The Discount Should be the Message
Ryan Hunt could tell you about catfish farming practices, waste remediation needs at large carpet manufacturing facilities, and, why venture capitalists or angel investors need to know about both. Hunt is the director of research and development (and co-founder) of Georgia-based algae biomass-to-bioplastics developer Algix LLC. The company has researched and developed (with the help of a licensing agreement for some Kimberly-Clark intellectual property) a way to utilize algae powder to create master batch resins for a variety of bioplastics.
Because Algix’s main focus is on acquiring the cheapest available micro or macro algae with a high amount of protein content, he’s had to meet with catfish farmers who have an overabundance of algae in their ponds, and, with carpet manufacturers who could use their wastewater to provide nutrients to feed the algae that could then be used as a feedstock for the very same resins used in their own carpet production methods. Both groups are interested and enthused about the prospect of creating a coproduct stream out of their unused algae biomass.
But, on the project finance side, the enthusiasm isn’t as large. Hunt has been on the VC circuit, trying to voice the message of Algix, and the feedback has been what most of us might expect. As Hunt says, “one of the big problems is that the biofuels and the cleantech sector has been kind of bearish,” adding that “some things have failed, and it makes people skeptical of cleantech.” Hunt of course has relayed the enthusiasm shown by the potential partners (catfish farms and carpet production plants just to name a few), but he’s also done something that all startup, pre-commercial, or even established renewable energy firms could do, should do, and most importantly, need to do.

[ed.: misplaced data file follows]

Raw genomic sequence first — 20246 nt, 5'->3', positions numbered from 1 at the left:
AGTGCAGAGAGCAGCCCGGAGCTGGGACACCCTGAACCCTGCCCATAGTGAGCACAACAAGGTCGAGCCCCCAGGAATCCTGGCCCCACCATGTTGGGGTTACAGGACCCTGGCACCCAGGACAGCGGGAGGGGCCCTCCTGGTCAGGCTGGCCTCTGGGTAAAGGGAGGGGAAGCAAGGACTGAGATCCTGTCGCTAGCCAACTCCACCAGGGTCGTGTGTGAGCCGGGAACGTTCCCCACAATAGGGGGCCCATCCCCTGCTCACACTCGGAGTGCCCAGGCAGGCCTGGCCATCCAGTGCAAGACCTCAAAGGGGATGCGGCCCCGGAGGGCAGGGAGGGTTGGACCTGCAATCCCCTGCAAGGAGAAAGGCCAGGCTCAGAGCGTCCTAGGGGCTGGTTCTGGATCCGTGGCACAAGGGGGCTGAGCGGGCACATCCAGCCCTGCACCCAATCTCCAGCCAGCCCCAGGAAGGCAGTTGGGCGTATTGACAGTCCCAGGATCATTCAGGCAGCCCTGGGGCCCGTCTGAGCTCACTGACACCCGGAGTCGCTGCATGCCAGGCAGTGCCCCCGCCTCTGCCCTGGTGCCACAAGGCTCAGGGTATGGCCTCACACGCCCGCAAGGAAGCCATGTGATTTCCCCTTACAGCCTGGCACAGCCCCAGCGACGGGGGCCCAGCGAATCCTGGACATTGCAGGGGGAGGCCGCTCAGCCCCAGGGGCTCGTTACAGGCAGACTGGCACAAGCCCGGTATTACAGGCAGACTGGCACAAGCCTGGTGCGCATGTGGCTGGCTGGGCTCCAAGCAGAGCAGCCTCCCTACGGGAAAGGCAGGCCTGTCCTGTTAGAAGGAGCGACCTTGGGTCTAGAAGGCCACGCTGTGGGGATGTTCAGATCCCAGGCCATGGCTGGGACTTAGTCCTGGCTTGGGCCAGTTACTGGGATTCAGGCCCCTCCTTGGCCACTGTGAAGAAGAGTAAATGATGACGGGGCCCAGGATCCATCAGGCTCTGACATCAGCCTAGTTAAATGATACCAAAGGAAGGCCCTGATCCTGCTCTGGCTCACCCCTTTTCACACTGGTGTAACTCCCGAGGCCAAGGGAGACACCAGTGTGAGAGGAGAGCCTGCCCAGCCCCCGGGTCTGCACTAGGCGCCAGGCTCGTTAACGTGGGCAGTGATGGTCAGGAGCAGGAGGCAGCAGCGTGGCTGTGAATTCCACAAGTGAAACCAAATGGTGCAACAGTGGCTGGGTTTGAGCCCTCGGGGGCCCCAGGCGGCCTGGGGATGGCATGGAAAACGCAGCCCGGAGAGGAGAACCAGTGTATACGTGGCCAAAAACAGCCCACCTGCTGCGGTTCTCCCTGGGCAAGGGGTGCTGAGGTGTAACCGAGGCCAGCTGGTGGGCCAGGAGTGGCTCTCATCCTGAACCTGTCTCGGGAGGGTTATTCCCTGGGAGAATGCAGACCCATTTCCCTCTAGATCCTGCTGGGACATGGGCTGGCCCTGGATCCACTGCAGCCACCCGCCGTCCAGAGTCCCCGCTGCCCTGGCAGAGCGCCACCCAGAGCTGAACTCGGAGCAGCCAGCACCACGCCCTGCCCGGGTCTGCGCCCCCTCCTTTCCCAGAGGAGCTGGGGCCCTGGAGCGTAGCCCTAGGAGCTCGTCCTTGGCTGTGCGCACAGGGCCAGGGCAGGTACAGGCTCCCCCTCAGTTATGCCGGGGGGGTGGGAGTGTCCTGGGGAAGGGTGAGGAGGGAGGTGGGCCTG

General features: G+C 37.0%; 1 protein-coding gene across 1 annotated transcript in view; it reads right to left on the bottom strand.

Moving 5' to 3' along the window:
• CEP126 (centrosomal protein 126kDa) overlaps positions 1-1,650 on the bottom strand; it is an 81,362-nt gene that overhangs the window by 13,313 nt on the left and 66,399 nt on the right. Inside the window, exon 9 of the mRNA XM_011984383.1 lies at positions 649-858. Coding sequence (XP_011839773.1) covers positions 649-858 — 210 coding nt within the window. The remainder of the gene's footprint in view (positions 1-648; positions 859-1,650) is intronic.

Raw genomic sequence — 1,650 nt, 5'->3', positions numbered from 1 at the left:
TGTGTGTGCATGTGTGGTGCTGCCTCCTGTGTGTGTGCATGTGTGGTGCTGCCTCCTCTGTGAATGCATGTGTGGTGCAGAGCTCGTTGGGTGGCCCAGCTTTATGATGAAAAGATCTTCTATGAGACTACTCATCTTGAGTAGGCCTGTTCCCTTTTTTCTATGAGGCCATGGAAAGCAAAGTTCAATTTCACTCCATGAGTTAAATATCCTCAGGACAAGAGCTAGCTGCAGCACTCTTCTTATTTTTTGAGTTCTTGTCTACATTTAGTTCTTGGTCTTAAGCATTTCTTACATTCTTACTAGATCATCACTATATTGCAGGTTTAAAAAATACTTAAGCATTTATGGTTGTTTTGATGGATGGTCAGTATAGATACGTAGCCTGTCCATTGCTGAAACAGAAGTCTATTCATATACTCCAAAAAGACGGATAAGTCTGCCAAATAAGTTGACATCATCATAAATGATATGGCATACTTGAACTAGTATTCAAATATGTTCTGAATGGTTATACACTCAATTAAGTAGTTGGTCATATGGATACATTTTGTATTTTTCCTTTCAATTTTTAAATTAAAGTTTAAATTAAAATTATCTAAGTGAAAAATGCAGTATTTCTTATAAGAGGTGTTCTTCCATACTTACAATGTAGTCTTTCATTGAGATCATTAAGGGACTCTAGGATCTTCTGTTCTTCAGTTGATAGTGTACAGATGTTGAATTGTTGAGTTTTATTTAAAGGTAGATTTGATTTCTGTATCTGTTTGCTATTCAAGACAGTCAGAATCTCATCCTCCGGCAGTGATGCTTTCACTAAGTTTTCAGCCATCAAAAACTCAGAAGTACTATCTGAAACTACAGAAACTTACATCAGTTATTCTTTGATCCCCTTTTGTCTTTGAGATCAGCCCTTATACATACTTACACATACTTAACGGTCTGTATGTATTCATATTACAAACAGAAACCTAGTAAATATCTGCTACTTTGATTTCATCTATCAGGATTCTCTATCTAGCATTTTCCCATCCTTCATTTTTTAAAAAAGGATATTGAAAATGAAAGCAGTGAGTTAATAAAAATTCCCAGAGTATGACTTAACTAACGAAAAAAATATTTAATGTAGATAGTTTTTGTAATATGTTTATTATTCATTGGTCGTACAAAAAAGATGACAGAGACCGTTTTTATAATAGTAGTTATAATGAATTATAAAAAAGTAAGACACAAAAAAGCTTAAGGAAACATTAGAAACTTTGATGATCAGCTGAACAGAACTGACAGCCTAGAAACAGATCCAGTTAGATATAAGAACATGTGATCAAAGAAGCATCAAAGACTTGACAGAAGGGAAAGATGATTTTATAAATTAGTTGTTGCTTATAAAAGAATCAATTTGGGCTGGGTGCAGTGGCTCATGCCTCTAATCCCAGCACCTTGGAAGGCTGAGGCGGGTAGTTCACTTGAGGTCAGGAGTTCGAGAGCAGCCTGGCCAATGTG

“We really need to start training the mindset,” he says of his message to VC’s, “instead of explaining the green premium, we need to be explaining the green discount.” For Algix, that might seem very apparent, as the algae-based bioplastic they can produce is actually cheaper to make than the fossil-based equivalent, something he’s explained to potential investors including the partners who would benefit from that discount.
But the idea can still apply in situations where a biomass-power plant or an energy crop farm costs the same (or even more at first glance) than its fossil-based equivalent. Isn’t there a discount to using MSW for bioenergy rather than landfilling or incineration over the long-term? Wouldn’t homeowners in a wildfire engulfed region believe it’s cheaper to have performed strategically planned biomass collection to thin forests and prevent future fire breakouts then figuring out what to do with a post-fire region? Wouldn’t a remote community save on diesel costs if that region could produce its own homegrown fuel or its own homegrown heat? (Not to mention that job creation pundits would be smiling).
Hunt is on to something. It might be an approach that’s been used already, but his example of providing an explanation of a message and outlining the meaning behind the idea of “green,” at least provides a reminder about the power of a detailed, project specific message that doesn’t rely on an overused, under explained term like that of “green.” Green is good, but its better when it’s referring to money.